Médecins Sans Frontières (MSF) received 63 casualties in a hospital it supports in Hajjah, following a series of night-time airstrikes by the Saudi and Emirati-led coalition on a wedding party that took place in a remote, impoverished village in Bani Qays district in Yemen, on Sunday 22 April.
“Attacks on civilians are a serious violation of international humanitarian law. What happened in Bani Qays is appalling; among the 63 wounded our teams have treated, 13 are children. These people arrived at the hospital in garlands traditionally worn to celebrate marriage. None were armed or arrived in military uniform,” said João Martins, MSF head of mission in Yemen.
The hospital in Hajjah received its first patients at midnight, after the strikes occurred around 11pm. The wounded were initially carried away from the scene by donkeys, as the only two cars in the village were damaged in the strikes. The first responders and two ambulances from the MSF-supported hospital eventually arrived in the village, but were severely delayed because the aircrafts circling overhead raised the spectre of more strikes.
“I was inside the tent when I heard the airstrikes. After that I fell down and lost consciousness. When I woke up, I saw people running away from the tent. I had been inside with my brother and the groom is my friend. One of my cousins died in this attack,” said 12-year-old Kamal.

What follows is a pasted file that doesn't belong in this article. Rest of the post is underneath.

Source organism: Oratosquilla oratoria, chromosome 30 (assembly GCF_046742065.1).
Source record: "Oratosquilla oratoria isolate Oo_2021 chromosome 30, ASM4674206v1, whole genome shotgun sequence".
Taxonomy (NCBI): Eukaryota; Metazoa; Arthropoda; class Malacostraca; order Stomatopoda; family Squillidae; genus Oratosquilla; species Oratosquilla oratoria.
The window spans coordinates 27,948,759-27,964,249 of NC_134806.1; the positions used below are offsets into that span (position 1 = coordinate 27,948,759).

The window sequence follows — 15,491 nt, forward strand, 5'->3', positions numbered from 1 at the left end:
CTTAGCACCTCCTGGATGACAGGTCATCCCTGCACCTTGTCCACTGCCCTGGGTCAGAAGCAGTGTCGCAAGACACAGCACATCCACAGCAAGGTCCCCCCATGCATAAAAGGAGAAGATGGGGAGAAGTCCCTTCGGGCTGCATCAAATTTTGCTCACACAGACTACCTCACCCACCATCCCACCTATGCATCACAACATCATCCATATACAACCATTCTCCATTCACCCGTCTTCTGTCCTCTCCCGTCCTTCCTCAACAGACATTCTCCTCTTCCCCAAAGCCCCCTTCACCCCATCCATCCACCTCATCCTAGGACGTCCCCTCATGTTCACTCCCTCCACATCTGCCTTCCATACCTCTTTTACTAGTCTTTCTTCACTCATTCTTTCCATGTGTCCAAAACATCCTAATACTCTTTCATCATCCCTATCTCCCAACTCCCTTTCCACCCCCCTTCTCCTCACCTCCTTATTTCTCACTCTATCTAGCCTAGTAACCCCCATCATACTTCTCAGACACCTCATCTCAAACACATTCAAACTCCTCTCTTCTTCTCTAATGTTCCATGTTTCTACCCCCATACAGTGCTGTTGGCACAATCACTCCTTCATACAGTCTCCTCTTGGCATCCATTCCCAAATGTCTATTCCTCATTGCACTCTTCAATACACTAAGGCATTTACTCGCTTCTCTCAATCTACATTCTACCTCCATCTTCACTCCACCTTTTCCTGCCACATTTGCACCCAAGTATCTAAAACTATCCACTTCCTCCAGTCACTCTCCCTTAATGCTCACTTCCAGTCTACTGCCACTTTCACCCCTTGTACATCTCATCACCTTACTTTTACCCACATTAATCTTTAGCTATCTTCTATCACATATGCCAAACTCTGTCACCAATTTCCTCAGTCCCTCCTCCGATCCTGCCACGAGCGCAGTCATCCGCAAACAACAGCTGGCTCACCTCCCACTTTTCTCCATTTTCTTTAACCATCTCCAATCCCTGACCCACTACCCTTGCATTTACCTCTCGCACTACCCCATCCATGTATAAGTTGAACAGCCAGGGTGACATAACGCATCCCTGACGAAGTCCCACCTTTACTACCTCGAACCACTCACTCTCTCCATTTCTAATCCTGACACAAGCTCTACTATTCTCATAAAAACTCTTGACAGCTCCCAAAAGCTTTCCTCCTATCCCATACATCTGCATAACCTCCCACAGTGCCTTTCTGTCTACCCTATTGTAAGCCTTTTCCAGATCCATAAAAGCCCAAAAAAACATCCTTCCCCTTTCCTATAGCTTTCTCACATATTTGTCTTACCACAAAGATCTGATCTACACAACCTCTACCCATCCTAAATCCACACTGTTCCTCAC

Darees, who had also attended the wedding, left 20 minutes before the attack. When he returned he was confronted with a chaotic scene and dismembered bodies on the ground, covered in blood. Children, he said, were frantically searching for their parents. “Some of the dead bodies were children. Children were playing outside while their parents attended the wedding inside the tent. That’s when the attack happened,” he said.
At Hajjah hospital, the ambulances arrived with as many as six patients at a time. The injured had mainly lost limbs and suffered shrapnel wounds. At least three patients required amputation, including two brothers, who each lost a foot. By early morning, many residents of Hajjah had come to the hospital to donate blood. In two hours, 150 bags were collected to treat the wounded.
“One woman arrived at the hospital in panic, searching for her son. He was attending the wedding and she doesn’t know what happened to him. Many other women and children in the village are traumatised and don’t know what happened to their loved ones,” said Sally Thomas, MSF project coordinator in Hajjah.
“Warring parties to the conflict must respect the principles of distinction, proportionality and precaution: it is prohibited to launch such attacks which may be expected to harm civilians. The rules of war have constantly been violated in Yemen. All warring parties must commit to protecting civilians, and all parties fuelling the conflict by selling arms should uphold their responsibility to ensure that international laws established to protect civilians are respected,” Martins added.
MSF is an independent international medical humanitarian organization that works in 13 hospitals and health centres in Yemen and provides support to more than 20 hospitals or health centres across 11 Yemeni governorates: Taiz, Aden, Ad Dhale, Saada, Amran, Hajjah, Ibb, Sana’a, Abyan, Shabwa and Lahj.